Author: Travis Jeppsen
Genre: Non-Fiction, Travel
My Rating: 5 out of 5
I received this book as an Advance Reader Copy from Hachette Books via NetGalley.
One topic that I never cease to be fascinated by is the story of North Korea. That a nation exists in such turmoil during the modern times that we live in continues to baffle me. I have read quite a few books on the subject, from histories of the nation, to fiction that uses North Korea as a backdrop, to first-hand accounts of defectors and survivors.
See You Again In Pyongyang by Travis Jeppesen took a completely different approach and one that I absolutely appreciated. Jeppesen, a seasoned writer and world traveler, also became interested in the secluded nation and arranged a series of trips to explore the country. This book covers his most recent journey and provides insight that I had not previously encountered in other texts.
Jeppesen does his best to provide an unbiased (or as much as possible) account of experiences. He presents situations and North Korean responses as they happened and makes a clear attempt to contextualize them. Many tales from North Korea emphasize the horrors of the country. Jeppesen’s accounts put daily life in North Korea on full display, and while no free passes are given for the atrocities that have taken place, he tries to present facts and look objectively into why or how things have transpired the way they have. For me, the result is a book that insightfully shows the people he met daily as actual people, humanizing the experience, while the constructs that these people are forced to live in show themselves as inhumane.
Jeppesen’s experience was unique since he was allowed a prolonged stay in the country to study Korean. As a student, not just a tourist, he and his small group were afforded access to more places and activities than the standard tourist would get to see. His descriptions of places show the glimmers of beauty that the country has: mountain vistas, pristine beaches, and a people that mean well but aren’t necessarily allowed to show it. But he also demonstrates the sad reality of the people: arriving at hotels where there is no food to be had, the fear of his tour guide when she loses a USB drive and worries that she may be punished, the difficulties of travel on roads with poor infrastructure. And of course, everything is monitored. His hotel is most likely bugged. His Korean Language teacher cannot speak freely with him. His guides watch their every move. The detail with which Jeppesen writes about all of these experiences was incredible. He was constantly restricted when it came to photography, but his descriptions of buildings, museums, people, and the countryside made the country come to life more vividly than in any other book I have read on the topic.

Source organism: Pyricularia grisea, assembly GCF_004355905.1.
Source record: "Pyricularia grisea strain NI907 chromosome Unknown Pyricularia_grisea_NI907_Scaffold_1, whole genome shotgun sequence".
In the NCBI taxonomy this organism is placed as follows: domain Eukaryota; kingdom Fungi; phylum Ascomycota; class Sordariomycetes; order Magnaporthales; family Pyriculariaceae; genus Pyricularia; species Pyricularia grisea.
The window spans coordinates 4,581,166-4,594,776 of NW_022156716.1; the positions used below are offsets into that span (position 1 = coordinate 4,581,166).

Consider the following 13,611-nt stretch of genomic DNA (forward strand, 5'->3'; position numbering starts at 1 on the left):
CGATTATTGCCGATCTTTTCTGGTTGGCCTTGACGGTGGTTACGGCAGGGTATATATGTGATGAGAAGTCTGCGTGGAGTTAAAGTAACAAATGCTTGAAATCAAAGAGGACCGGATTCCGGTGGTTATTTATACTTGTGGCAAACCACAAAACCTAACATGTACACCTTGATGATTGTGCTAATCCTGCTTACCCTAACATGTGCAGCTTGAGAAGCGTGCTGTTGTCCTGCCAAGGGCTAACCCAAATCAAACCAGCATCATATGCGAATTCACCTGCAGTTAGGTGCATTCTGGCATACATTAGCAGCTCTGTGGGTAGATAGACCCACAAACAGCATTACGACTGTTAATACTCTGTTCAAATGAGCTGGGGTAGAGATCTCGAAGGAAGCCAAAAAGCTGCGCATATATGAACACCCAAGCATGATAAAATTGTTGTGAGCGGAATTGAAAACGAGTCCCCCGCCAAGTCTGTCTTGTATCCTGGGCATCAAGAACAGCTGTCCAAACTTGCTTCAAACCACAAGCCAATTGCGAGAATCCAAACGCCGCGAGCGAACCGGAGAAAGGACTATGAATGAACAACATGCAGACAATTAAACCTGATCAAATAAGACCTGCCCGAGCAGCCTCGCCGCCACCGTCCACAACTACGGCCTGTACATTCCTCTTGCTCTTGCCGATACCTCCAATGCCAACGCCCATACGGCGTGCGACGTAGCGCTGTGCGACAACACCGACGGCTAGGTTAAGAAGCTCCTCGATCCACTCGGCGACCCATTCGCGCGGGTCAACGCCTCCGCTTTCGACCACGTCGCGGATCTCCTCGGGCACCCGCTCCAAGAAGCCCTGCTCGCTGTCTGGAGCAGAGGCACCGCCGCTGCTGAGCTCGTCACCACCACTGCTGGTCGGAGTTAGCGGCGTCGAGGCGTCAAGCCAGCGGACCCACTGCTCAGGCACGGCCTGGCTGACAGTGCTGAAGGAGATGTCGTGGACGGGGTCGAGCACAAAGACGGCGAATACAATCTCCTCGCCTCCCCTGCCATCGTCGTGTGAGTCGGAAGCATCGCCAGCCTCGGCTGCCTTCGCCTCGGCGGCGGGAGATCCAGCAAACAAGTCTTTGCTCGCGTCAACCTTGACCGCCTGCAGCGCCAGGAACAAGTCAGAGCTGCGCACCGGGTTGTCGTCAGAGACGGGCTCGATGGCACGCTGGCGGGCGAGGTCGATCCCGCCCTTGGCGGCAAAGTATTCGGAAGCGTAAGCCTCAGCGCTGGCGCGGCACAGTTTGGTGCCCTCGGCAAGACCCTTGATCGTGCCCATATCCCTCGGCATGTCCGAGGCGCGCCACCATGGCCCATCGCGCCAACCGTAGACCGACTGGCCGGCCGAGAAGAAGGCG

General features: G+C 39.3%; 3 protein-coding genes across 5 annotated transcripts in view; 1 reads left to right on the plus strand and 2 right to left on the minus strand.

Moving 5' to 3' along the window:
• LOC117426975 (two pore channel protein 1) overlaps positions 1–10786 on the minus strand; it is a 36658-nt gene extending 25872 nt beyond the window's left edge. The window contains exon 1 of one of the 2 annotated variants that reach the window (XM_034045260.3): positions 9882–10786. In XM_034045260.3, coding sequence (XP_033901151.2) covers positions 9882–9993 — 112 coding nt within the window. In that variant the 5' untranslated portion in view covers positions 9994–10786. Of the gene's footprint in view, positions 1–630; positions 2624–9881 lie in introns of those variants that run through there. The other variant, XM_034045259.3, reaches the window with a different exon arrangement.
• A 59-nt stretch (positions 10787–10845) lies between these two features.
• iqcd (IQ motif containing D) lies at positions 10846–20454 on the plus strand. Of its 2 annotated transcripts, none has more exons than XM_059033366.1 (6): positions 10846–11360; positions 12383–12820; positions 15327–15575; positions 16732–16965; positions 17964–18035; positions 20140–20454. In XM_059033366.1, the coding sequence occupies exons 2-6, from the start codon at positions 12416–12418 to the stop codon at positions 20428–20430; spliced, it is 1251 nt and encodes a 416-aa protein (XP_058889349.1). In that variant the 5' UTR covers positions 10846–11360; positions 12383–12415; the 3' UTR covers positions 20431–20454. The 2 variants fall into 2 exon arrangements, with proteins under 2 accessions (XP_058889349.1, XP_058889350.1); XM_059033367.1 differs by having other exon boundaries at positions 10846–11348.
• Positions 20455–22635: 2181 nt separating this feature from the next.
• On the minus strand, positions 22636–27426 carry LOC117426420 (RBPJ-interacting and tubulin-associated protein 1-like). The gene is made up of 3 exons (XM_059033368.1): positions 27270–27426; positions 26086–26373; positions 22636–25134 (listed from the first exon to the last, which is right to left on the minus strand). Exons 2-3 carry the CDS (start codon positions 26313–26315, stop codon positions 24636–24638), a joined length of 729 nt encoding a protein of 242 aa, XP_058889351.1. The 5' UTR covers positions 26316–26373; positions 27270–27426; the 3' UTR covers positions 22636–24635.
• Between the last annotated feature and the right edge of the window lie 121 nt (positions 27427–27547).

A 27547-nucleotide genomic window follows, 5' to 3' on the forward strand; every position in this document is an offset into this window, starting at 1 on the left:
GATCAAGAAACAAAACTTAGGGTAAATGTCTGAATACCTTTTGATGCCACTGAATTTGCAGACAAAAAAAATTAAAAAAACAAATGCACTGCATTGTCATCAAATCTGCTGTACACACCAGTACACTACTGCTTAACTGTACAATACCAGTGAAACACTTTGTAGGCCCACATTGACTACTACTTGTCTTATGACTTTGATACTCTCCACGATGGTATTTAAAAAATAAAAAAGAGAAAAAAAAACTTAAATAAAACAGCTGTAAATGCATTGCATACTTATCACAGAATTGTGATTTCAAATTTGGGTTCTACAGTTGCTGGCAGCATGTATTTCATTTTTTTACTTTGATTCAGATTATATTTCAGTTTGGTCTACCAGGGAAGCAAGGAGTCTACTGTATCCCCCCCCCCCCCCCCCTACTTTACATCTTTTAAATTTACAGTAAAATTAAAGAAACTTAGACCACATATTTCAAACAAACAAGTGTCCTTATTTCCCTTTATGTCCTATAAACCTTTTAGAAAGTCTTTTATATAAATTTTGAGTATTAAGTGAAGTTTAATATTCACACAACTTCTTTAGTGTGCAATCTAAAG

Another unique aspect of the book is how Jeppesen structured his story within the context of history and current events. Rather than only tell the story of his month in the country, he interrupts himself to explain aspects of history that enhance the topic he is discussing. His deep dives into the creation of the country, the rise to power of the dictatorship, and insight into the Juche Idea are all approachable, concise, and truly enhanced my reading (even though I have read other histories of the country). As his trip was recent, he makes sure to contextualize the potential danger he found himself in as the only American in the group – in a country that hates America – just shortly after American student Otto Warmbier had been arrested within North Korea and detained.
Perhaps one of the most interesting aspects of the book was how Jeppesen explains the impact of the lengthy visit on his own psyche. After weeks of being watched and herded around, coupled with the stress of having to be mindful of every action and word in order to avoid offending anyone and being arrested, Jeppesen detailed his struggles. He experienced exhaustion and physical ailments from the mental strain. He came to see (albeit in short form) how the constant brainwashing, the playing of music to condition people, and the rigidity of life can restrict your personal thinking. His experience and presentation of the people around him – his tour guides and fellow classmates/tourists – creates a feeling of empathy for everyone involved. Jeppesen shows that you don’t have to agree with the country, its leadership, or its policies to develop an understand and sympathy for the people who live there – who more or less have no say in their lives from the moment they are born, who (in some cases) know that they are part of a national charade but have no opportunity to speak up. One can empathize without condoning a dictatorship.
I highly recommend this book for anyone with interest in North Korea or in travel writing. Jeppesen is a master of description and brings a fresh perspective on a country that we get so few new details about.